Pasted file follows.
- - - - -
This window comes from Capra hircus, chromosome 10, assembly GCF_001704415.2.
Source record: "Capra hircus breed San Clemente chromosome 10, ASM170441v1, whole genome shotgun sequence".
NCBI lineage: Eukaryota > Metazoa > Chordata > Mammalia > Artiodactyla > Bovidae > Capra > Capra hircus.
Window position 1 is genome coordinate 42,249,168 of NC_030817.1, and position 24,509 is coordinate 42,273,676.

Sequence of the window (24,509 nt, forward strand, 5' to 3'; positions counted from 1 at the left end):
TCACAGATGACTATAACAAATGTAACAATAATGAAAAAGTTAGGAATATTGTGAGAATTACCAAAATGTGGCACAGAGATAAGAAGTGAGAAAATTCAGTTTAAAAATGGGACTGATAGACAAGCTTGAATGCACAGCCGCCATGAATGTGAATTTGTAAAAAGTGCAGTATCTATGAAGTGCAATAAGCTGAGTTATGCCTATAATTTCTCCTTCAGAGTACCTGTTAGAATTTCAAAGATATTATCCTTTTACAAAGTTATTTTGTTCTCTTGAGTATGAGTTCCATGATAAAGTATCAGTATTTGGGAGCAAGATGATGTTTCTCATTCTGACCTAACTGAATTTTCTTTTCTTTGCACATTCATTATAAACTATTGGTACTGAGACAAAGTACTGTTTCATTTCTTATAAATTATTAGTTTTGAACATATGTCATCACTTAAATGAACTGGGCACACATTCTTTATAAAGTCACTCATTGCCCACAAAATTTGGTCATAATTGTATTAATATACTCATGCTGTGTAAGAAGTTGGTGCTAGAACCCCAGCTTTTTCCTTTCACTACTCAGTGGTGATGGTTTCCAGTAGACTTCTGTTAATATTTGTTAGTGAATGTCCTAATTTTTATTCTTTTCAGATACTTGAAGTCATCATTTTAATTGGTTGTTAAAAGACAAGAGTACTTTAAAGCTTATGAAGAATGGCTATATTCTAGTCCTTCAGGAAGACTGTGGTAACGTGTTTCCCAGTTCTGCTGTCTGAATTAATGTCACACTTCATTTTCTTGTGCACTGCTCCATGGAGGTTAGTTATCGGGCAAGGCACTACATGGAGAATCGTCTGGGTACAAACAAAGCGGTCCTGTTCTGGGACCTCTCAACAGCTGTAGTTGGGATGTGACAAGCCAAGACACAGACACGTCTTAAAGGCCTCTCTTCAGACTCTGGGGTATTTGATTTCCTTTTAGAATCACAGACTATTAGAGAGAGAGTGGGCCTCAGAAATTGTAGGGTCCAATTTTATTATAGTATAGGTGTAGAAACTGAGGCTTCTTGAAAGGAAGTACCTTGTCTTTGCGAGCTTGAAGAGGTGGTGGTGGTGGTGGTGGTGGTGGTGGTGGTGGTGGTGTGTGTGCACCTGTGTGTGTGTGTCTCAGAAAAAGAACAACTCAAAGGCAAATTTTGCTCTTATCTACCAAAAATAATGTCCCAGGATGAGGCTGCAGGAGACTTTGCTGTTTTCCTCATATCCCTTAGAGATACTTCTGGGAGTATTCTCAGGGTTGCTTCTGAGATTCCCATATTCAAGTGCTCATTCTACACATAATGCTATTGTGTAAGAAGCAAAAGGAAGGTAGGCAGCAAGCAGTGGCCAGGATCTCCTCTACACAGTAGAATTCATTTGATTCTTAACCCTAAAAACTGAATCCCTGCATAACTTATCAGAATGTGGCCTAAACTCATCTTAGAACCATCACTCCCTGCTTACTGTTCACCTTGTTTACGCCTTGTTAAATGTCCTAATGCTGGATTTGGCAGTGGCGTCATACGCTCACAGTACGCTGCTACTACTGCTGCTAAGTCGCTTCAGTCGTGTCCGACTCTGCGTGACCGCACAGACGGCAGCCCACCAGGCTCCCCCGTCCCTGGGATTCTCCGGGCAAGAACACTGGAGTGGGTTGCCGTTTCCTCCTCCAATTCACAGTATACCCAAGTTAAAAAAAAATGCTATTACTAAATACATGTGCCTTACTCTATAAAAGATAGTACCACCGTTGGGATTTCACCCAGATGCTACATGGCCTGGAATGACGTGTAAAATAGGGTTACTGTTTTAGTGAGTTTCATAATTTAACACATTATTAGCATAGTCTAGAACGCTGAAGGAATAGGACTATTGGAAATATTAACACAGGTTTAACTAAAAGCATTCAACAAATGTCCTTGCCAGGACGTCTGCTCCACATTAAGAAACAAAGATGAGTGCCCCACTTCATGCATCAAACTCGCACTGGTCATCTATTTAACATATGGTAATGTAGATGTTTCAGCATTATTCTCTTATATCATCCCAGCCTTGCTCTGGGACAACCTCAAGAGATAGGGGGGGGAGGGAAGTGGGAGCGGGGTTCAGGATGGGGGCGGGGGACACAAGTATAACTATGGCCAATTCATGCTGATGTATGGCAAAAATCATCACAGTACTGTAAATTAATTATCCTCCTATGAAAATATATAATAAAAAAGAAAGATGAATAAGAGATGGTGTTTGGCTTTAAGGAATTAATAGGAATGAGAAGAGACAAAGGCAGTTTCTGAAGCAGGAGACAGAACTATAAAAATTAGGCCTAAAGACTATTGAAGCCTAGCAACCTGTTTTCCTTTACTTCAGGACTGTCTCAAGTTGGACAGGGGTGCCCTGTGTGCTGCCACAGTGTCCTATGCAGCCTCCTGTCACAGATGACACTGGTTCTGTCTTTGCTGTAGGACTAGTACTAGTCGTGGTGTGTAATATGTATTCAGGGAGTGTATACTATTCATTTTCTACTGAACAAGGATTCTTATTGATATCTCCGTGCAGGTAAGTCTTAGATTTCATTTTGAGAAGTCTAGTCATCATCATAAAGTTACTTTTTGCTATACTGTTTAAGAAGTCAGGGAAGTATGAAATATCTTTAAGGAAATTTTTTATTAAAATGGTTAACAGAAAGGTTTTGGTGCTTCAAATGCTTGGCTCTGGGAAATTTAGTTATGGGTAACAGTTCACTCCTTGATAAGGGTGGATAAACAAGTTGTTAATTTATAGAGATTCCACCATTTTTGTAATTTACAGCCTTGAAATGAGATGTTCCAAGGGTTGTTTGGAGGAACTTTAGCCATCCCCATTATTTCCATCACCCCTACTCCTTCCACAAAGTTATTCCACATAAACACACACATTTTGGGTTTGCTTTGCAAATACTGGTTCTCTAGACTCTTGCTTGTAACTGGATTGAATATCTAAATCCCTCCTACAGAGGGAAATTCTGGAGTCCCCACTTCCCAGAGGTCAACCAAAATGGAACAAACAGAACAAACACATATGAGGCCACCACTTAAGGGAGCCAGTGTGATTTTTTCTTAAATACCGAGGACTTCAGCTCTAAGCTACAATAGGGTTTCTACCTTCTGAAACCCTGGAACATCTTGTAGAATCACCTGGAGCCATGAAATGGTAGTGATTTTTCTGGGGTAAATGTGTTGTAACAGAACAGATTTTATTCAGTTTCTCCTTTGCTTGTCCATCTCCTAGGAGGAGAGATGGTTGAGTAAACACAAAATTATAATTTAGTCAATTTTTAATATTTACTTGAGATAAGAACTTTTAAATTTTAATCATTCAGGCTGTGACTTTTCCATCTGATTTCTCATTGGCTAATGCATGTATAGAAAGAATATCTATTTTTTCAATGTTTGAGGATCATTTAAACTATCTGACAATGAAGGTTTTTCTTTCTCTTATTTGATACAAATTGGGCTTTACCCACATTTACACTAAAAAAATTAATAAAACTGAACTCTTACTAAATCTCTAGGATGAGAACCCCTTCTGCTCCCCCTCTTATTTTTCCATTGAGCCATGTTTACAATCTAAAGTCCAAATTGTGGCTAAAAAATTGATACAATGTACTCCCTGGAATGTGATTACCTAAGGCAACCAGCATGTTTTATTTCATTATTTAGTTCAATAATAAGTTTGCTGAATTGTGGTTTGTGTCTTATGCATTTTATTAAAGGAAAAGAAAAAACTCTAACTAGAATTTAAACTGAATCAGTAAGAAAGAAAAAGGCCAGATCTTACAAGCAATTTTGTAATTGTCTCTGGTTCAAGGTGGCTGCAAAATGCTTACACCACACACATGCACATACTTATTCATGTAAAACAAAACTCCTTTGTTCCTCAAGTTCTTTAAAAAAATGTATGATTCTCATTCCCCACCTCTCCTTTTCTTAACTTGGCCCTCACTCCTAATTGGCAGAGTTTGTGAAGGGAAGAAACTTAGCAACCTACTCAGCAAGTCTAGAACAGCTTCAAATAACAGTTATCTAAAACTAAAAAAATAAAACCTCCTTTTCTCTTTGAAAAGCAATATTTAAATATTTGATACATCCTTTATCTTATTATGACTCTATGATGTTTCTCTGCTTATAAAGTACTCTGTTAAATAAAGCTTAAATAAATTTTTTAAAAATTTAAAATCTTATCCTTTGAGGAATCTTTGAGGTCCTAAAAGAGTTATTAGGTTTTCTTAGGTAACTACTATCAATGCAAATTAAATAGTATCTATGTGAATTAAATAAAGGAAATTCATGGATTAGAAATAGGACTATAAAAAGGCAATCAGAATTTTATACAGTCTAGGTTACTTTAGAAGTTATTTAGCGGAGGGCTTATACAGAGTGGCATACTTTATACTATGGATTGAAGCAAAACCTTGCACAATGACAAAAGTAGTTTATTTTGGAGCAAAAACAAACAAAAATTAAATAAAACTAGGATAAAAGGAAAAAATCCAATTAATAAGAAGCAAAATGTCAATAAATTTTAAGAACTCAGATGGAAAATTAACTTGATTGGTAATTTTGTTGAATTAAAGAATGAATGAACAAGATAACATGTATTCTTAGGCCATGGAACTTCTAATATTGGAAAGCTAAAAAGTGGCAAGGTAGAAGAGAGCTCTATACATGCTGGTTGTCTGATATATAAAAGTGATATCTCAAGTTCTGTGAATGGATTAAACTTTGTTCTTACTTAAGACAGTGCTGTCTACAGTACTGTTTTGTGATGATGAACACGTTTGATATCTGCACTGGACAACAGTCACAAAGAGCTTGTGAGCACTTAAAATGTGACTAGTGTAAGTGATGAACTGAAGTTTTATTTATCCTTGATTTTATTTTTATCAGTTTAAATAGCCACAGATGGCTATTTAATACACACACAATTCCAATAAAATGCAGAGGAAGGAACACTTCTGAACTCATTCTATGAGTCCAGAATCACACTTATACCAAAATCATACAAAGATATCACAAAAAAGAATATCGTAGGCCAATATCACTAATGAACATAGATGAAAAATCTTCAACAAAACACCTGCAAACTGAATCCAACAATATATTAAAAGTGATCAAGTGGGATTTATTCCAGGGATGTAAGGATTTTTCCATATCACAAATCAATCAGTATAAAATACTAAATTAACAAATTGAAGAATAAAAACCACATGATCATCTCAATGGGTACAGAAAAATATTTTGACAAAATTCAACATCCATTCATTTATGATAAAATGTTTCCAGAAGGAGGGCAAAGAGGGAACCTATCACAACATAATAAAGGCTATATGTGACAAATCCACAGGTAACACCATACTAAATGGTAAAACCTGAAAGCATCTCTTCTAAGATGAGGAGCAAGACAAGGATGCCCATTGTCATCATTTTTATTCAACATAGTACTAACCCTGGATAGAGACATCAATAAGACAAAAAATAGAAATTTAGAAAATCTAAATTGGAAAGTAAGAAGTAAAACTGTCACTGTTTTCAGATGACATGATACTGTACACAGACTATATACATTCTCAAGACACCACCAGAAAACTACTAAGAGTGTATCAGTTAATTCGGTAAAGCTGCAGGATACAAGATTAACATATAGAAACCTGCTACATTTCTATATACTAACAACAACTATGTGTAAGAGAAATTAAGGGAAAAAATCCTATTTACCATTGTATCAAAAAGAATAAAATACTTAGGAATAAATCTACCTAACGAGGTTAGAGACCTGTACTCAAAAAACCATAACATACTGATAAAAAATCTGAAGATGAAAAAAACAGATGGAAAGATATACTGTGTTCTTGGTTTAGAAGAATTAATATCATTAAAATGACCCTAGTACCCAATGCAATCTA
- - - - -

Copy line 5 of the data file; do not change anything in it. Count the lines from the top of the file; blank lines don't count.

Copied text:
Sequence of the window (24,509 nt, forward strand, 5' to 3'; positions counted from 1 at the left end):